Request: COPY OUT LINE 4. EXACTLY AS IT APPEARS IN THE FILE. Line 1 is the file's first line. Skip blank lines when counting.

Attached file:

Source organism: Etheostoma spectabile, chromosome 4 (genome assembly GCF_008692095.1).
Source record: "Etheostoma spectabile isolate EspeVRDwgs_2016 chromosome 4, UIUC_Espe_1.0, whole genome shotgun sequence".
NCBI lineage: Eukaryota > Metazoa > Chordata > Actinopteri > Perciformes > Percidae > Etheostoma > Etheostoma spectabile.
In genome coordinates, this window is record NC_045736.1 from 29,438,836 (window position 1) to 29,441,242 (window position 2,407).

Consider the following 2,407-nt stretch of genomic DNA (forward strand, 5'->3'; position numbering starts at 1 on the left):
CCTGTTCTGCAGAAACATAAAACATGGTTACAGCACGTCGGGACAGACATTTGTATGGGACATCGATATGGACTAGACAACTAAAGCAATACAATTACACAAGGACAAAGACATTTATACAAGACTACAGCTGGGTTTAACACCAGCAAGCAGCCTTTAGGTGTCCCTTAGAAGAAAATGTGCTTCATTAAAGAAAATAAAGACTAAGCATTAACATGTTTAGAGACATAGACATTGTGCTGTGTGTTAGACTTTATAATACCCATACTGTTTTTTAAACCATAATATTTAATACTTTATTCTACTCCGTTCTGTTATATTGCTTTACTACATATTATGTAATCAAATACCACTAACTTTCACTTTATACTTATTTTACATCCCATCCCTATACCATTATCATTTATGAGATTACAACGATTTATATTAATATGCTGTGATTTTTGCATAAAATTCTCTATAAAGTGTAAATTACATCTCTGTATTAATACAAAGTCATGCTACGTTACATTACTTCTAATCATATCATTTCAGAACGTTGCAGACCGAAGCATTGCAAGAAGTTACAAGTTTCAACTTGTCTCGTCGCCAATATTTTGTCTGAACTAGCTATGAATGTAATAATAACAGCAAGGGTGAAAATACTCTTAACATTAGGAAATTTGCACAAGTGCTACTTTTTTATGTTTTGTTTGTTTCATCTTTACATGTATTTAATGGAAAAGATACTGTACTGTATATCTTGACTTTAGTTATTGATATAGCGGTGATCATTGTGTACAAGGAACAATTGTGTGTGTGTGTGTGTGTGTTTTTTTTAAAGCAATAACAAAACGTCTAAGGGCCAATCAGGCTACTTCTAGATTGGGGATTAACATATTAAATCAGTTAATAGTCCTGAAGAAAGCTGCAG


In genome coordinates, this window is record NC_045736.1 from 29,438,836 (window position 1) to 29,441,242 (window position 2,407).